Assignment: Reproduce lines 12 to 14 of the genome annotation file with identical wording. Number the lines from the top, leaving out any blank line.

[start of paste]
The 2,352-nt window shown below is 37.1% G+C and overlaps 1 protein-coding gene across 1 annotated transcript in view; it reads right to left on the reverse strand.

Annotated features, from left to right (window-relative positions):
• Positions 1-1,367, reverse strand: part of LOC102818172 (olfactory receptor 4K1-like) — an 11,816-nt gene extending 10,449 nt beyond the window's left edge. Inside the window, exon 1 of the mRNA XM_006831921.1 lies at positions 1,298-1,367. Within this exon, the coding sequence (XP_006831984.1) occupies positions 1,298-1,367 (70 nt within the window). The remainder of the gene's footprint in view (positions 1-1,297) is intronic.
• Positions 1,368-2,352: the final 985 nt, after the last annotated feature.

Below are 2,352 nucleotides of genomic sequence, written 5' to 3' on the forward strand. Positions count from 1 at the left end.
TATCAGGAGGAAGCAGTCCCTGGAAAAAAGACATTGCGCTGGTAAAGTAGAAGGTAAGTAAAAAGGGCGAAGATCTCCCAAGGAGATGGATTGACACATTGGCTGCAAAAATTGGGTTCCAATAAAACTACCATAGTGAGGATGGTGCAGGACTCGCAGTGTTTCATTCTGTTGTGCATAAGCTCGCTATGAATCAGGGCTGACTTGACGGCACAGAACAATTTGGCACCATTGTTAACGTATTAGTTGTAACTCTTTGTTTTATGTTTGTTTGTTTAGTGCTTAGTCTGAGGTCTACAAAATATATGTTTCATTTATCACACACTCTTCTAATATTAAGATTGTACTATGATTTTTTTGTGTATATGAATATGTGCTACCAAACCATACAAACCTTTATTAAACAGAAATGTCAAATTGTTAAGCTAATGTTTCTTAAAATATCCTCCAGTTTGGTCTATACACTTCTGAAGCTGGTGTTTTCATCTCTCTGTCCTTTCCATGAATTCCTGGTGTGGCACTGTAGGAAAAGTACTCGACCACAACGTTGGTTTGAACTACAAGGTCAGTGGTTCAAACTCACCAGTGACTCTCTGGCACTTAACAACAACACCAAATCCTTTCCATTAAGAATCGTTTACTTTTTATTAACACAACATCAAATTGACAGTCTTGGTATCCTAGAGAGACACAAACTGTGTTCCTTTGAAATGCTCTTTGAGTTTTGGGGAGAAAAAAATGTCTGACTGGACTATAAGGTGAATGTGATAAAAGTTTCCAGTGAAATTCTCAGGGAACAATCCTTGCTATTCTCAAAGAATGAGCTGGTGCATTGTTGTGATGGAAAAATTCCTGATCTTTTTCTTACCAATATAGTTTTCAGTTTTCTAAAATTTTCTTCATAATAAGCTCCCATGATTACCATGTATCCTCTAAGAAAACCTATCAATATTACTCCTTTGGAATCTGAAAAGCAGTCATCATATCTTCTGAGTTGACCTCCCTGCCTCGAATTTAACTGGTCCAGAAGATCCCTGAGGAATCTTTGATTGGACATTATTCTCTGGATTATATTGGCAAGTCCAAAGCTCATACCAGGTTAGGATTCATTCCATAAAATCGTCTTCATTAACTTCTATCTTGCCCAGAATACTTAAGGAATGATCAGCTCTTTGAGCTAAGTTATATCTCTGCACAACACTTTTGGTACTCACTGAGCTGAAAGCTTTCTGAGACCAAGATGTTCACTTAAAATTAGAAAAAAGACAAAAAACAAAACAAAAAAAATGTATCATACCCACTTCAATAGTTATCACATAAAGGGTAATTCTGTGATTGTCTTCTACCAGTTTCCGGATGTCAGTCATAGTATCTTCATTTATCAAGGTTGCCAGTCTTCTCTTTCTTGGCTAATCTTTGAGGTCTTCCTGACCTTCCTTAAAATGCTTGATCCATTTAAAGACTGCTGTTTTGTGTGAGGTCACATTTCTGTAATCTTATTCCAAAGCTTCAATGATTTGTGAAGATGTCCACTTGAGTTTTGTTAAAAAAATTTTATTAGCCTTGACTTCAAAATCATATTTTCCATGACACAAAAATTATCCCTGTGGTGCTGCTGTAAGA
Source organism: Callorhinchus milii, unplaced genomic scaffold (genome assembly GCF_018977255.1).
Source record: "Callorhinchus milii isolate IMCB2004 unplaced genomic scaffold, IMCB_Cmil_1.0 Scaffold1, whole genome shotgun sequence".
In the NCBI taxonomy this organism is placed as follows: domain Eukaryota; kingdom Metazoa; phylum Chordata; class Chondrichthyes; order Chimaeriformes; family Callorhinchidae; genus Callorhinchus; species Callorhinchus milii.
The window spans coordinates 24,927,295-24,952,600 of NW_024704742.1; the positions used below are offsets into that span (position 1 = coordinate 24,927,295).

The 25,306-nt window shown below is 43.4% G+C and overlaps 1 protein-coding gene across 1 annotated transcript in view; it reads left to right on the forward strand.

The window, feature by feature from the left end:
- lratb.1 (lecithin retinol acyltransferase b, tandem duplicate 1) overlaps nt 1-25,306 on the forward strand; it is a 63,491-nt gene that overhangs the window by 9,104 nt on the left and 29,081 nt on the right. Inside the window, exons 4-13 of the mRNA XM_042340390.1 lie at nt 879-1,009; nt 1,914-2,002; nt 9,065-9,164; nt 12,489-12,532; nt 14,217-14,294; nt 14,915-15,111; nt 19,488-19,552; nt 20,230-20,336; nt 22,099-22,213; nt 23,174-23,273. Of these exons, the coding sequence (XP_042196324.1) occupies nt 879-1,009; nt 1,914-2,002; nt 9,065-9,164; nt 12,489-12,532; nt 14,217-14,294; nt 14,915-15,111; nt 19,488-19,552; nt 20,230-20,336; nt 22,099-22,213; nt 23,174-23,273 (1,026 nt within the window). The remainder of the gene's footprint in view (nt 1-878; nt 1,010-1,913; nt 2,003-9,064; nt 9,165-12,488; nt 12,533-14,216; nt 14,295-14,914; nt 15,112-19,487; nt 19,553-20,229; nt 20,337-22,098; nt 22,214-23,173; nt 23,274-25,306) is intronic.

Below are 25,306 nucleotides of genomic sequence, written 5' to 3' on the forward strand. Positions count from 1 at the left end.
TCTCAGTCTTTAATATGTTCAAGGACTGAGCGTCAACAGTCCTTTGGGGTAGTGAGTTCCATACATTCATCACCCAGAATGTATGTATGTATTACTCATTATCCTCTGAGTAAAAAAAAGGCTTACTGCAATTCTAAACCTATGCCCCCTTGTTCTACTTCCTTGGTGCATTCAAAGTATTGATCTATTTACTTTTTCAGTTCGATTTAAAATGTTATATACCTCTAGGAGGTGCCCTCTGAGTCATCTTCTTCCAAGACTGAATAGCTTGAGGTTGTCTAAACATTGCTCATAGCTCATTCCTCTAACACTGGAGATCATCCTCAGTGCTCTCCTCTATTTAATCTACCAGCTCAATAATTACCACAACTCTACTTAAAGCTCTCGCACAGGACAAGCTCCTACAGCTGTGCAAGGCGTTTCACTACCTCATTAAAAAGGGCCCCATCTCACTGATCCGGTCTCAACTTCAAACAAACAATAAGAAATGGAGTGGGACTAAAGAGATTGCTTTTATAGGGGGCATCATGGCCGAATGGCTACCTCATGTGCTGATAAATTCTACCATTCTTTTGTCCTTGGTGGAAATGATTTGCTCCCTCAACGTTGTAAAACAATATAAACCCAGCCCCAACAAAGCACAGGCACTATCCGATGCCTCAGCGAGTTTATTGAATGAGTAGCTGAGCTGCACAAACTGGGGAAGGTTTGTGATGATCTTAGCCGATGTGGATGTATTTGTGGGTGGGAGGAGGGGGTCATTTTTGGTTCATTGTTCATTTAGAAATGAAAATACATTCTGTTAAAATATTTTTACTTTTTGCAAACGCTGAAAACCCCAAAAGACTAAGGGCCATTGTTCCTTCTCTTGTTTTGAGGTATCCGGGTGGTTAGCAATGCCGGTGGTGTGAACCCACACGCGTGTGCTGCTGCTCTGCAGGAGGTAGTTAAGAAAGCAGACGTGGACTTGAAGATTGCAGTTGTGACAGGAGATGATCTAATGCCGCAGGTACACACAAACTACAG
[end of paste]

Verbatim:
The window, feature by feature from the left end:
- lratb.1 (lecithin retinol acyltransferase b, tandem duplicate 1) overlaps nt 1-25,306 on the forward strand; it is a 63,491-nt gene that overhangs the window by 9,104 nt on the left and 29,081 nt on the right. Inside the window, exons 4-13 of the mRNA XM_042340390.1 lie at nt 879-1,009; nt 1,914-2,002; nt 9,065-9,164; nt 12,489-12,532; nt 14,217-14,294; nt 14,915-15,111; nt 19,488-19,552; nt 20,230-20,336; nt 22,099-22,213; nt 23,174-23,273. Of these exons, the coding sequence (XP_042196324.1) occupies nt 879-1,009; nt 1,914-2,002; nt 9,065-9,164; nt 12,489-12,532; nt 14,217-14,294; nt 14,915-15,111; nt 19,488-19,552; nt 20,230-20,336; nt 22,099-22,213; nt 23,174-23,273 (1,026 nt within the window). The remainder of the gene's footprint in view (nt 1-878; nt 1,010-1,913; nt 2,003-9,064; nt 9,165-12,488; nt 12,533-14,216; nt 14,295-14,914; nt 15,112-19,487; nt 19,553-20,229; nt 20,337-22,098; nt 22,214-23,173; nt 23,274-25,306) is intronic.

Below are 25,306 nucleotides of genomic sequence, written 5' to 3' on the forward strand. Positions count from 1 at the left end.